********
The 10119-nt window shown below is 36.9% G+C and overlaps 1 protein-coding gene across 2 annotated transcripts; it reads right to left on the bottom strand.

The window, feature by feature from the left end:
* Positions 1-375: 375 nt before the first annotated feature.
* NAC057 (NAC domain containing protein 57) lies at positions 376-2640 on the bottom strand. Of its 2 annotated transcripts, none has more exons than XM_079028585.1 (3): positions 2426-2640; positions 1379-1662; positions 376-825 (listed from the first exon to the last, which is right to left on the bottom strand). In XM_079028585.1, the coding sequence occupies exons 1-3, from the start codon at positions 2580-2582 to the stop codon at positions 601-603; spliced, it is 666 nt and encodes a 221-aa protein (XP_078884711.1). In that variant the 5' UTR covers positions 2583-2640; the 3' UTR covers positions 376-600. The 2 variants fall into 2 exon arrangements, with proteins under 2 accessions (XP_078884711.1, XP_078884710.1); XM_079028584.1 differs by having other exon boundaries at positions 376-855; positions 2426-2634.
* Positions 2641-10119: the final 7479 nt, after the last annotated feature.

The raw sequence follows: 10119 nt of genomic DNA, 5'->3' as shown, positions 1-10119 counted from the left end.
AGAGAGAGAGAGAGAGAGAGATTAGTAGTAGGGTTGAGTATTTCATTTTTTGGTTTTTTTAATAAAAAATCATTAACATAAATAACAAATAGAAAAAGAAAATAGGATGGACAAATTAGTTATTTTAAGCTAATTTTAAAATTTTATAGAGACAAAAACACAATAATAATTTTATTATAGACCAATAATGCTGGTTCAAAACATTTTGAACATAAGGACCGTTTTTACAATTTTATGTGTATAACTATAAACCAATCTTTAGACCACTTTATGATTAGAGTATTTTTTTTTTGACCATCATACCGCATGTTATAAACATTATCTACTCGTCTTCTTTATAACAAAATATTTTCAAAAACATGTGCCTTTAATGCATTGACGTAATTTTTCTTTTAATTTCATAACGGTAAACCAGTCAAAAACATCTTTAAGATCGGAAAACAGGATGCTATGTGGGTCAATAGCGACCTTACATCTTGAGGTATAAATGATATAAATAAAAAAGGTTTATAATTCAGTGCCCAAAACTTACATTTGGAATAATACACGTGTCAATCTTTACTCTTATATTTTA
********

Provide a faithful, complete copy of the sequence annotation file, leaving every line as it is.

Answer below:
The 10119-nt window shown below is 36.9% G+C and overlaps 1 protein-coding gene across 2 annotated transcripts; it reads right to left on the bottom strand.

The window, feature by feature from the left end:
* Positions 1-375: 375 nt before the first annotated feature.
* NAC057 (NAC domain containing protein 57) lies at positions 376-2640 on the bottom strand. Of its 2 annotated transcripts, none has more exons than XM_079028585.1 (3): positions 2426-2640; positions 1379-1662; positions 376-825 (listed from the first exon to the last, which is right to left on the bottom strand). In XM_079028585.1, the coding sequence occupies exons 1-3, from the start codon at positions 2580-2582 to the stop codon at positions 601-603; spliced, it is 666 nt and encodes a 221-aa protein (XP_078884711.1). In that variant the 5' UTR covers positions 2583-2640; the 3' UTR covers positions 376-600. The 2 variants fall into 2 exon arrangements, with proteins under 2 accessions (XP_078884711.1, XP_078884710.1); XM_079028584.1 differs by having other exon boundaries at positions 376-855; positions 2426-2634.
* Positions 2641-10119: the final 7479 nt, after the last annotated feature.

The raw sequence follows: 10119 nt of genomic DNA, 5'->3' as shown, positions 1-10119 counted from the left end.
AGAGAGAGAGAGAGAGAGAGATTAGTAGTAGGGTTGAGTATTTCATTTTTTGGTTTTTTTAATAAAAAATCATTAACATAAATAACAAATAGAAAAAGAAAATAGGATGGACAAATTAGTTATTTTAAGCTAATTTTAAAATTTTATAGAGACAAAAACACAATAATAATTTTATTATAGACCAATAATGCTGGTTCAAAACATTTTGAACATAAGGACCGTTTTTACAATTTTATGTGTATAACTATAAACCAATCTTTAGACCACTTTATGATTAGAGTATTTTTTTTTTGACCATCATACCGCATGTTATAAACATTATCTACTCGTCTTCTTTATAACAAAATATTTTCAAAAACATGTGCCTTTAATGCATTGACGTAATTTTTCTTTTAATTTCATAACGGTAAACCAGTCAAAAACATCTTTAAGATCGGAAAACAGGATGCTATGTGGGTCAATAGCGACCTTACATCTTGAGGTATAAATGATATAAATAAAAAAGGTTTATAATTCAGTGCCCAAAACTTACATTTGGAATAATACACGTGTCAATCTTTACTCTTATATTTTA